Gifts from the Heart
Mothers have long held a special place in the hearts of their children. In the times of ancient Greece and Rome, springtime celebrations were held in honor of Rhea and Cybele, mothers of the gods. Later in history, England paid tribute to mothers on "Mothering Sunday," the fourth Sunday of Lent.
Some believe Julia Ward Howe—who penned the lyrics to "The Battle Hymn of the Republic"—may have first suggested a formal Mother's Day in 1872. Yet it wasn't until 1910 when Anna M. Jarvis of Philadelphia campaigned to make Mother's Day a national holiday. At first celebrated only in Oklahoma and West Virginia, the day was commonly recognized by all states by 1911. Soon after, resolutions were passed, and on May 8, 1914 President Woodrow Wilson issued the proclamation making Mother's Day an official national holiday. (For more on Mother's Day history, check out How the World Celebrates Mother's Day.)
What might have those first Mother's Day gifts been? Since Anna Jarvis's mother's favorite flower was the white carnation, this was the flower chosen to represent the sweetness, purity, and endurance of a mother's love. Over time, the red carnation has since become the symbol of a living mother while the white flower signifies that one's mother has died.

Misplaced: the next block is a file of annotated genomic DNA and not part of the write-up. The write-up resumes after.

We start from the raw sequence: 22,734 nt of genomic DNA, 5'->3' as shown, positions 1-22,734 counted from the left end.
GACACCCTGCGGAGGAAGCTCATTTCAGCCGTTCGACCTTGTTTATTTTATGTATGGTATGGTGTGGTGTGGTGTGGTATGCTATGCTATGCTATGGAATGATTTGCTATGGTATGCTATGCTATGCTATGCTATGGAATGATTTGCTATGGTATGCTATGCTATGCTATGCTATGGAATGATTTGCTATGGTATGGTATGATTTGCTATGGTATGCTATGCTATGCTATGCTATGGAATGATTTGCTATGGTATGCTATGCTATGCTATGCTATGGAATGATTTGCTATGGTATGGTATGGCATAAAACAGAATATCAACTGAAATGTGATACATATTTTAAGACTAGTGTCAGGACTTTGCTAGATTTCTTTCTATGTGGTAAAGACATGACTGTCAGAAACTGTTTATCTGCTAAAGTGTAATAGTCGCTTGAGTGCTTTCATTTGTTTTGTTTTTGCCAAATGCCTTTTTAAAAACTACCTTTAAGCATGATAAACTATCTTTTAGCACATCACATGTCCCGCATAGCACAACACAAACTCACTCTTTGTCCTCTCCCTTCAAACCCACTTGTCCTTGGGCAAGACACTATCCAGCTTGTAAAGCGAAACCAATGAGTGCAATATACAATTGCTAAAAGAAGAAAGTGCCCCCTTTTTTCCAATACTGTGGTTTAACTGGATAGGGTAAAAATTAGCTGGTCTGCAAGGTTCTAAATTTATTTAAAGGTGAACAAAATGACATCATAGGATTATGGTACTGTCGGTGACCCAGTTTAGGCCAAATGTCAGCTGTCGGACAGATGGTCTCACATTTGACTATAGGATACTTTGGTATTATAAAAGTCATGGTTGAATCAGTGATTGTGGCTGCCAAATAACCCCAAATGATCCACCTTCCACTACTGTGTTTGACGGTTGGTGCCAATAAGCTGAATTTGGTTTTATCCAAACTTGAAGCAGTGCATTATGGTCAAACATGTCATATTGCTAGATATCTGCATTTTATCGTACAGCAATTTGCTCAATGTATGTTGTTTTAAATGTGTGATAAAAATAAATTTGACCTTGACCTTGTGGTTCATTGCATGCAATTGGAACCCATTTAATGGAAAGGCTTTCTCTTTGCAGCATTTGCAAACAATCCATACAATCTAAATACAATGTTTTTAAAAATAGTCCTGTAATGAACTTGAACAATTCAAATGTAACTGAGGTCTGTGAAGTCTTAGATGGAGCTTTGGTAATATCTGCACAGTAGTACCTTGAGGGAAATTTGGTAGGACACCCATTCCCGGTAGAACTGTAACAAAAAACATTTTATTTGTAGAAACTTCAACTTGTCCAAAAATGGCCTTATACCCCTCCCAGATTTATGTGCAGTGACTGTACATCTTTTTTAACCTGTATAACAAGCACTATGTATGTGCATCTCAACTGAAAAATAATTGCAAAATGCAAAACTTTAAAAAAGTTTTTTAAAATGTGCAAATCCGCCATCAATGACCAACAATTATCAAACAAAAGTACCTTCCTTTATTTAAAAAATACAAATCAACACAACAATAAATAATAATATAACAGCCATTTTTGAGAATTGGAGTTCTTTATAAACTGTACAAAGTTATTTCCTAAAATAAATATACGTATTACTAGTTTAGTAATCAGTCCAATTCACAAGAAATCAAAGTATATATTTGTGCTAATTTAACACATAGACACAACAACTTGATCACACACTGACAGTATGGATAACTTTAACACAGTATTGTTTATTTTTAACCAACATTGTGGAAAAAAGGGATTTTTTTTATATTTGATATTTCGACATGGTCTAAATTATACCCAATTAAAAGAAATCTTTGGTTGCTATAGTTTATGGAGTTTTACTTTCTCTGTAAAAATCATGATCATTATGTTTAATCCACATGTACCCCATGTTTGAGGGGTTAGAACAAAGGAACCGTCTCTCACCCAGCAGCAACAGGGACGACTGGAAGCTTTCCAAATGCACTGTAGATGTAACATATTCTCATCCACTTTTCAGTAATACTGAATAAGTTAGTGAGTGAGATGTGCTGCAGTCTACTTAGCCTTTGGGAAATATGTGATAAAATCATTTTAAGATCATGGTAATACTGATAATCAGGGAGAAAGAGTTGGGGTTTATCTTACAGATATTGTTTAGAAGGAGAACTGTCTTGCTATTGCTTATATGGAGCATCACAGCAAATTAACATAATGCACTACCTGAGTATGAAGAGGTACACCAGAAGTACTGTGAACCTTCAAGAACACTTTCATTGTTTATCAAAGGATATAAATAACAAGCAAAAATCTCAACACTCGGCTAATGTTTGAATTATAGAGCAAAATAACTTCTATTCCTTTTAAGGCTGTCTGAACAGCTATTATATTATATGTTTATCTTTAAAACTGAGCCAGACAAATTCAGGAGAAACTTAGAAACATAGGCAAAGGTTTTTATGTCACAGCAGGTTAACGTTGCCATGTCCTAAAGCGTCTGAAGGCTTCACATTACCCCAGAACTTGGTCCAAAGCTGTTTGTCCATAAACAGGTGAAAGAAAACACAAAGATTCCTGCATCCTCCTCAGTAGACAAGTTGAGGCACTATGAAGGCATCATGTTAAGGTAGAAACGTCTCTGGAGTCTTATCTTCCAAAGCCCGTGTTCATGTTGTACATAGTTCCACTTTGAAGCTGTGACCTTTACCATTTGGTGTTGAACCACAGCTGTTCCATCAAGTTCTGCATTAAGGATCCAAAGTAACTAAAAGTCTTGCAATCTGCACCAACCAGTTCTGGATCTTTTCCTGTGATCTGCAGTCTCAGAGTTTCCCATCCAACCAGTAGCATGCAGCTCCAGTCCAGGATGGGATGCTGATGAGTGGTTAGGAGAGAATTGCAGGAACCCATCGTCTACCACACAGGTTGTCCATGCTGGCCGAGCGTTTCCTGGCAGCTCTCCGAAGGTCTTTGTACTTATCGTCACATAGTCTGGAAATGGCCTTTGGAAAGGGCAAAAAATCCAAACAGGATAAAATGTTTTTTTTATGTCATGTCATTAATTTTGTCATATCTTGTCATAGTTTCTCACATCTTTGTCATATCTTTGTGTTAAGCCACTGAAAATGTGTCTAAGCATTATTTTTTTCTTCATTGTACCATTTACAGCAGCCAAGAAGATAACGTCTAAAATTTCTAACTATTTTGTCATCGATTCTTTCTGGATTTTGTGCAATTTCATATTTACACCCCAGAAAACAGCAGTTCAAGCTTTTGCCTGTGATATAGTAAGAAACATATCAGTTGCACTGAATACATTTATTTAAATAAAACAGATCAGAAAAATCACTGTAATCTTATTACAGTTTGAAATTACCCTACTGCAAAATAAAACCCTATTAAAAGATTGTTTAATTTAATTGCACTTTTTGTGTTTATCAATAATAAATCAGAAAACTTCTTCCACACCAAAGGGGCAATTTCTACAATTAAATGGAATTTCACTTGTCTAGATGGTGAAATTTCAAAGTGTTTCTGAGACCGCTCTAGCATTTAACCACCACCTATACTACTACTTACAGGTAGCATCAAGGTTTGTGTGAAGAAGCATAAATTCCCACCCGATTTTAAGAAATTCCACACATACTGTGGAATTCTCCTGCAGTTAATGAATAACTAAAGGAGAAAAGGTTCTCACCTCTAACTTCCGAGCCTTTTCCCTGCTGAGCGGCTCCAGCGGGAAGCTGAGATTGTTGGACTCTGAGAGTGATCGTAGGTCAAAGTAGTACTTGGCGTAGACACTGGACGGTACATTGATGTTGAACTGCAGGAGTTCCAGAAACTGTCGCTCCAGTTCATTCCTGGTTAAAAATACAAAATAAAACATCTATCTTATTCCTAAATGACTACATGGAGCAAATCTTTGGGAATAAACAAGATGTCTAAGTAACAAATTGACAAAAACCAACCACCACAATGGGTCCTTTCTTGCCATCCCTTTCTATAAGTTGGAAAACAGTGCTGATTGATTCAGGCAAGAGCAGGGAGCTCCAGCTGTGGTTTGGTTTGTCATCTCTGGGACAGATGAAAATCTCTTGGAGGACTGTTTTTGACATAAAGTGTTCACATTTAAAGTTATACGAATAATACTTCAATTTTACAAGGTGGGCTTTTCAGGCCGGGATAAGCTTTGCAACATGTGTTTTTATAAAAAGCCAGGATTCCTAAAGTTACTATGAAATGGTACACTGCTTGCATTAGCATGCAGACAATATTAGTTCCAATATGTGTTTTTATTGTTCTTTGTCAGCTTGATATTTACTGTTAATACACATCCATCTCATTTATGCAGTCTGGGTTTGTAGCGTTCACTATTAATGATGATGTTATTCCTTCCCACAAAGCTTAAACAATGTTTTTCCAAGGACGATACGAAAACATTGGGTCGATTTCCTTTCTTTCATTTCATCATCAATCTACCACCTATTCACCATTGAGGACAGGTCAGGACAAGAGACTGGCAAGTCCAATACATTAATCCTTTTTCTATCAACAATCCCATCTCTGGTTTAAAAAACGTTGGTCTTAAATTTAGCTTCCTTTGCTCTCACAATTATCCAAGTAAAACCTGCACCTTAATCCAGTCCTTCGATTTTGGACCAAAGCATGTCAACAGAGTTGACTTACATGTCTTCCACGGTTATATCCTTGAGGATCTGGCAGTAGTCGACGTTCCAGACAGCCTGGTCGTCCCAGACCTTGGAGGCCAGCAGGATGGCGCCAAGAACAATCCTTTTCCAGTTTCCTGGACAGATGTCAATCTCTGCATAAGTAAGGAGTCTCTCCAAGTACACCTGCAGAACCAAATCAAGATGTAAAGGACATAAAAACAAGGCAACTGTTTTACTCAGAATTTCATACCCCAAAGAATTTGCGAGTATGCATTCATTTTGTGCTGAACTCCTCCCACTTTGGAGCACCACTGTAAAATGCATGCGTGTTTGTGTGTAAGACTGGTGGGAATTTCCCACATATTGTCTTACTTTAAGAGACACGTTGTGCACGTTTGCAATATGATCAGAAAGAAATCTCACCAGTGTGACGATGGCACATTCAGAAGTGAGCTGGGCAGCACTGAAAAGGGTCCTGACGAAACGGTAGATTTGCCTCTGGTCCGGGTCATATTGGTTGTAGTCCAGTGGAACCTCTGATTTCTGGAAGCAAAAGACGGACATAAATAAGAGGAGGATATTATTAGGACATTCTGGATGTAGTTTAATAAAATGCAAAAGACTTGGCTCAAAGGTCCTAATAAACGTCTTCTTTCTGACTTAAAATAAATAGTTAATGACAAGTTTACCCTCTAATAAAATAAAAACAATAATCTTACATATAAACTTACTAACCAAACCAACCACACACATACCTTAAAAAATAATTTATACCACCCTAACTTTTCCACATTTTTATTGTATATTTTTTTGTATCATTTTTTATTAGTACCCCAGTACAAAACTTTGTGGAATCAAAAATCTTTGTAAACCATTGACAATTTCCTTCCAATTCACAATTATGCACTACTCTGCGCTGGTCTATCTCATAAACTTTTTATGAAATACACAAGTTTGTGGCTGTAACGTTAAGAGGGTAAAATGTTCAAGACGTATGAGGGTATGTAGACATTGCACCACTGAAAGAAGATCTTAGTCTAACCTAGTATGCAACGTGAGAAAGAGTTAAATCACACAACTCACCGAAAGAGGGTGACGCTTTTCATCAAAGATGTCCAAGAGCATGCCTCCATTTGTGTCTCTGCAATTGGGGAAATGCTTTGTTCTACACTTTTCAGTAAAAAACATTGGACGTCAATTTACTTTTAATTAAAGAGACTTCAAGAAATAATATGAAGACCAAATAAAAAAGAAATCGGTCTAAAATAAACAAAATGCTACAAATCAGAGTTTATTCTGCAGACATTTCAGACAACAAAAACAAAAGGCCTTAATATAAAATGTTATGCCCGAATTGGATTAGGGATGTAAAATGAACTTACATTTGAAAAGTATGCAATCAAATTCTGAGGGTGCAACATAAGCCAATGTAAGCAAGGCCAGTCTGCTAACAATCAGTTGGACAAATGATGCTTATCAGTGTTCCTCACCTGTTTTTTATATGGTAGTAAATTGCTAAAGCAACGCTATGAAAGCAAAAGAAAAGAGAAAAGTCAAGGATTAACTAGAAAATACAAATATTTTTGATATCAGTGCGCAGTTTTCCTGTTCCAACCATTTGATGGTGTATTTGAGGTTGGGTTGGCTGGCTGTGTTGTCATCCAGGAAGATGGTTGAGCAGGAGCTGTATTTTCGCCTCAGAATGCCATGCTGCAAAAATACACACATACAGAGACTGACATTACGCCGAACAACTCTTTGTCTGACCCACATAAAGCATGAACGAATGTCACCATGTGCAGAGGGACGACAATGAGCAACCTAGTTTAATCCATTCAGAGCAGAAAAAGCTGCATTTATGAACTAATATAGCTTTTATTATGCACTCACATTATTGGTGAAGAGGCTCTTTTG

Are you still trying to figure out what gift to give Mom this year? Chances are what will make her happiest may be a heartfelt, homemade gift.
So Mom, if you're still reading, put the blindfolds on and overlook this article (leave it open for other readers, though)! We're calling all dads, grandparents, and babysitters to gather up the kids and help them make a special gift for their moms. What mother wouldn't appreciate a homemade gift or loving gesture from her child? The following projects don't cost much (some are even free!) and are fun to make—and receive.